Nope I'm dry loop here and I'm not a Verizon customer anymore, My ISP(which is in the Verizon area) is DSL Extreme

Who do you think owns and runs those dry loops? Hint: It's not DSL Extreme. One of the few things that Verizon would like to get rid of more then their copper users are ILEC's copper users.

Wilsdom

join:2009-08-06
reply to thegeek

Re: What's the Problem?

I really want someone to slap you, and I'm willing to pay...


elefante72

join:2010-12-03
East Amherst, NY

4 recommendations

reply to thegeek

What kind of crap is that. A toilet isn't a need either but as civilized humans we have determined that running water is a societal benefit and hence sewer systems. People used to pour their crap on the sidewalks.

As for Internet, without it it is the same as not having running water or sewage. To succeed in an information society you need connectivity. If they can pull fiber in the poorest parts of the world, we can have it. When I was in India they were pulling fiber (massive spools) by digging trenches by hand and laying it by hand. It is a matter of priority and government willingness. Private corps will only go where there is maximum profit with minimal input --aka the juicy burbs.

If you put your head in the sand, the rest of the world gets it. We will become a third world country, wake up and wonder why. However the stockholders will be happy.

A few points:

1. Telco in the US is not open and competitive. They created a moat by lobbying and the fact the US never got around to requiring every home to have fiber connected to it--a "utility".
1a. How much waste is there when I have a coax, fiber, and an RJ11 jack sitting on the side of my house?
2. The ERA (electrical act) which allowed communities/coops to "self fund" and get folks on electricity has been bypassed by telco's forcing states to not allow this through legislation, now small communities are essentially at the mercy of these corporations.
3. The FCC is a rotating door of telco execs who pat each other on the back and form "rules" as such. If they don't like the outcomes, they take it to the courts which they have bought too through campaign funding.
4. Every one of these companies took PUBLIC money to build out their networks, and well they are not fulfilling their contract with the citizens.
5. If I wanted to start a WISP, I guarantee you it would take years to get through the red tape and getting easements or licensing making the cost prohibitive for an entrepreneur. You would be forced to run over an existing providers wire...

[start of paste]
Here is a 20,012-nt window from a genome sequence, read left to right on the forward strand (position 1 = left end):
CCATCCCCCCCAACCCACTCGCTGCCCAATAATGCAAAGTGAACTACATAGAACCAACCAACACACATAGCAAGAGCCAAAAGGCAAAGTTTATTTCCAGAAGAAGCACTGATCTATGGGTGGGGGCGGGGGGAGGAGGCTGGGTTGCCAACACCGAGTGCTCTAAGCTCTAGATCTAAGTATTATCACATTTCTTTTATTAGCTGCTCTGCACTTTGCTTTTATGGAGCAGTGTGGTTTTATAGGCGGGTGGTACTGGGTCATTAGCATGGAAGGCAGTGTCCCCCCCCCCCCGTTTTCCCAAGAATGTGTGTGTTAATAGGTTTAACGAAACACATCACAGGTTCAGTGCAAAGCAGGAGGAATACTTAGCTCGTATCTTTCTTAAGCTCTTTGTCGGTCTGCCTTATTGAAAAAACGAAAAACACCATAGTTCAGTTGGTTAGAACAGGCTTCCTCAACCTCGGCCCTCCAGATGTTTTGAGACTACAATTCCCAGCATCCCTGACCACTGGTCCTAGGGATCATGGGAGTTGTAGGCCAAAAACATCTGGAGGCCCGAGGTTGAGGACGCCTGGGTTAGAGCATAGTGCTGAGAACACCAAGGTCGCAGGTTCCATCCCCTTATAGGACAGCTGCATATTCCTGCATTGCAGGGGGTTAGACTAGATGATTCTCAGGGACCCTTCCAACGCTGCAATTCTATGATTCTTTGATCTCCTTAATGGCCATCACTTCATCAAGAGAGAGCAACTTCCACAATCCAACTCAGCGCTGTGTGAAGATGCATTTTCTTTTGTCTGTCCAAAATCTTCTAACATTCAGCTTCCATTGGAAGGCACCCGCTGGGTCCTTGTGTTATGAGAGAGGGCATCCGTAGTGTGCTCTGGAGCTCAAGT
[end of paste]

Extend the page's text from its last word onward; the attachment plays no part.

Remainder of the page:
If you think people have a "vote" they do not. The deck has been stacked and the government is the enabler. I didn't grow up in the days of JP Morgan, Dupont, and all those other barons however I'm sure the populace felt the same way back in those days as people do today.


axus

join:2001-06-18
Washington, DC
reply to Os

Re: It Doesn't Make Sense

I think there are people who will pay that. It's less expensive than cable internet.


stunod2002

join:2003-11-07
Carol Stream, IL

Kind of sucks

I know Wireless has made huge strides recently but I don't see it being a source for my broadband anytime soon... I'll go do cable (uggg) before I go to Wireless...
--
Stunod


big_e

join:2011-03-05

1 edit

1 recommendation

reply to thegeek

Re: What's the Problem?

The arguments against rural broadband deployment are the same used a hundred years ago to oppose rural electrification.

"And last I checked electricity is not a necessity, it is only a want. If you want it bad enough then you pay the prices required to get it."

LTE is equivilant to the electric company selling you batteries instead of hooking your house up to the grid.


jeffreydean1

join:2010-05-31

1 edit

1 recommendation

reply to thegeek

People like you are ruining our once great country, destroying the middle class, and removing ther American Dream from sight forever.


Os

join:2011-01-26
US
reply to axus

Re: It Doesn't Make Sense

Not when you factor in overage fees.

Even Grandma looking at e-mails is going over 2GB.


Crookshanks

join:2008-02-04
Binghamton, NY

1 recommendation

reply to elefante72

Re: What's the Problem?

said by elefante72:

As for Internet, without it it is the same as not having running water or sewage.

Dumb analogy. Nobody ever got dysentery from a lack of internet access.

People in rural areas pay money to maintain wells and septic tanks. Strange how nobody advocates subsidizing those but a good number of people around here think that rural internet access should be subsidized.


ptrowski
Got Helix?
Premium
join:2005-03-14
Putnam, CT
kudos:4

said by Crookshanks:

said by elefante72:

As for Internet, without it it is the same as not having running water or sewage.

Dumb analogy. Nobody ever got dysentery from a lack of internet access.

People in rural areas pay money to maintain wells and septic tanks. Strange how nobody advocates subsidizing those but a good number of people around here think that rural internet access should be subsidized.

Maybe because of the name of the site being DSLreports and not wellsndsepticreports.
--
"So, Lone Starr, now you see that evil will always triumph because good is dumb."

Have you been touched by his noodly appendage? »www.venganza.org

davidtheweb

join:2011-01-29
Salt Lake City, UT

Empoverishing the U.S. one town at a time?

There are areas this behavior more deeply affects than might be seen on the surface. Think of the percentage of paying jobs that are online now. With this behavior by both Verizon and CenturyLink, there are areas with unreliable internet access, and thus can't benefit from the economics of online work.